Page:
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In a time of excess, too much turkey is being tossed
For years, we have worked together to make our city healthier, more livable and vibrant.
Together, we have:
Cut carbon emissions by 41 percent per person (since 1990)!
Increased compost and recycling from 46 percent to almost 70 percent over the past five years.
Enhanced the livability of our neighborhoods by supporting local businesses and growing neighborhood centers.
Decreased our reliance on gasoline by 29 percent per person (since 1990). About 6 percent of Portlanders bike to work and transit ridership has doubled!
Doubled the number of farmers markets and community-supported agriculture farms (CSAs) serving Portland in the past eight years.
Installed more than 5,600 solar systems.
Energy efficiency information for more than 800 commercial buildings is now available in an online map
The public can view and compare energy efficiency information for more than 800 commercial buildings within the city of Portland. Similar to labels on consumer products, such as cars and appliances, building energy ratings help tenants and prospective purchasers understand how much energy a building uses and how that might affect operating costs.
In 2015, the City of Portland passed an ordinance requiring buildings that are 20,000 square feet and larger to track and report energy performance. Buildings are the single largest contributor to carbon emissions in Multnomah County, making them a critical area of focus in the City's efforts to combat climate change. Existing commercial buildings have shown little improvement in energy efficiency over the past three decades.
Across the nation, cities are addressing this problem through mandatory energy reporting and disclosure requirements. Building managers enter energy usage information and building details into ENERGY STAR® Portfolio Manager®, a free online tool that calculates metrics describing how the building performs. Tracking this information is the most common first step for a building owner in considering whether to make operational adjustments or building upgrades that could ultimately result in cost savings and carbon emissions reductions.
Building managers report their energy performance metrics to the City annually and that information is then made publicly available. The data reported in 2017 has been published and can be explored in an easy-to-use, interactive online map. Users can view and compare buildings according to their size, use type, energy performance, compliance status and whether the building’s score has been verified by professional. The same information can also be viewed in a sortable spreadsheet.
In addition, each year the City analyzes the data and publishes an annual report summarizing broader trends in energy performance. The analysis examines how buildings of different uses and ages perform compared to their peers and how energy performance has changed over time.
Online interactive Building Energy Map: www.portlandmaps.com/bps/buildingenergy
List of 2017 verified top performing buildings: www.portlandmaps.com/bps/buildingenergy/#/list
Energy Performance Reporting program website: www.portlandoregon.gov/bps/energyreporting
In a time of excess, too much turkey is being tossed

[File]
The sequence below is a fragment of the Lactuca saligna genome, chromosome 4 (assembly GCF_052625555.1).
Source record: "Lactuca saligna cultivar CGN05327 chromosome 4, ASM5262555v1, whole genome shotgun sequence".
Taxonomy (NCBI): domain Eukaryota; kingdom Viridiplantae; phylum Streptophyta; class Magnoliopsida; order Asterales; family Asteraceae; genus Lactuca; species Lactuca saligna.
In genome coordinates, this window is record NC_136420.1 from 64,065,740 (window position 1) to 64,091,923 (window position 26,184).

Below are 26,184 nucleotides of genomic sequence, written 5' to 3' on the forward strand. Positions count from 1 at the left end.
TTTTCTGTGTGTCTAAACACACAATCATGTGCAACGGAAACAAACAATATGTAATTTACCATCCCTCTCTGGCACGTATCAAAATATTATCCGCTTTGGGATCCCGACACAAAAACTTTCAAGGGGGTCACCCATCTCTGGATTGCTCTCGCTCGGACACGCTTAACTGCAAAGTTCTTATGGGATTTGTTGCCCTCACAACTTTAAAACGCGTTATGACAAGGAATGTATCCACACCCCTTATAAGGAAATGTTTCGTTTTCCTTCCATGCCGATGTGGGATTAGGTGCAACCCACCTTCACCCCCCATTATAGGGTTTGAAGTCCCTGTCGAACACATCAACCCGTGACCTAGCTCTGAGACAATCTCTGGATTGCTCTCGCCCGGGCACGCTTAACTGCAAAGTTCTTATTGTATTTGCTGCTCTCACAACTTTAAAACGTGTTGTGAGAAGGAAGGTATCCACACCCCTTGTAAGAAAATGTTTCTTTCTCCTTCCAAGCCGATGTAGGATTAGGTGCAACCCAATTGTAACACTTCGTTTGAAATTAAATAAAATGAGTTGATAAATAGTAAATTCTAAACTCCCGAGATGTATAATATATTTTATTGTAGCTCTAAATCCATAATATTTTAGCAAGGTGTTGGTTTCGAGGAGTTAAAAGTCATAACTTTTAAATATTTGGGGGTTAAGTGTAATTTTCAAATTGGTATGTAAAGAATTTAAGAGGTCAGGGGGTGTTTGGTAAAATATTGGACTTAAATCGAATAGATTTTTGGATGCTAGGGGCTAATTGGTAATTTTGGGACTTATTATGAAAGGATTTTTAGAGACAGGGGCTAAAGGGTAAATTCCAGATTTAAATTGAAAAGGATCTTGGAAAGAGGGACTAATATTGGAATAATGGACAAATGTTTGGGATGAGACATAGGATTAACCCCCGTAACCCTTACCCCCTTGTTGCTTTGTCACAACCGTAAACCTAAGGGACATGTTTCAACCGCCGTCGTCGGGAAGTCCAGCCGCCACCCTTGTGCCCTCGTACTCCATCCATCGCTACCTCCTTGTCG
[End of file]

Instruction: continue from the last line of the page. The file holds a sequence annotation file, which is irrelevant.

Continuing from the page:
Plan ahead for holiday meals – way ahead in fact – to decrease your chances of wasting good food. Tips for ways to save food abound for a reason. In a time of excess, too much turkey is being tossed.
According to the Natural Resources Defense Council, Americans throw away about 204 million pounds of turkey meat after Thanksgiving. That number doesn’t even include other leftover foods like side dishes and desserts.
Check out the Guest-imator!
Save the Food offers cooks and eaters alike options for food-and-money saving tips. The latest tool is the Guest-imator, a dinner party calculator that estimates how much food you need to keep your guests full and happy. What a concept!
Visit a local farmers’ market
There are some farmers’ markets open year-round and even more open for Thanksgiving, so it’s a great time to get back out to the market. The farmers market map allows shoppers to find a market based on the neighborhood and the day they want to shop.
Choose from a wide variety of seasonal food that tastes fresh and looks beautiful on your plate, including apples, pears, cranberries, winter squash, hazelnuts, walnuts, chard, kale, leeks, beets and potatoes.
Don’t be afraid to try some creative uses for leftovers either. Leftover turkey curry or turkey breakfast tacos, anyone?
Compost what can’t be used
And when you’ve gotten everything out of your meal, add the turkey bones and any other food left to your kitchen compost container or directly in your green Portland Composts! roll cart. Get a detailed list of what goes in the green compost roll cart.
Home energy saving resources.
The Citywide Green Team has put together a list of free resources to help you save energy and money at home. Find the one that’s best for you, set yourself a deadline and get going. We’d like to hear from you.
Top five ways to take your energy savings home
Now that you are turning off your computer when not in use, it’s time to think about energy saving actions to take at home. The Citywide Green Team has put together a list of free resources to help you save energy and money at home:
For the ultimate DIYer, use this tool to create a very detailed energy audit of your home. Seattle has put together this comprehensive home energy audit kit.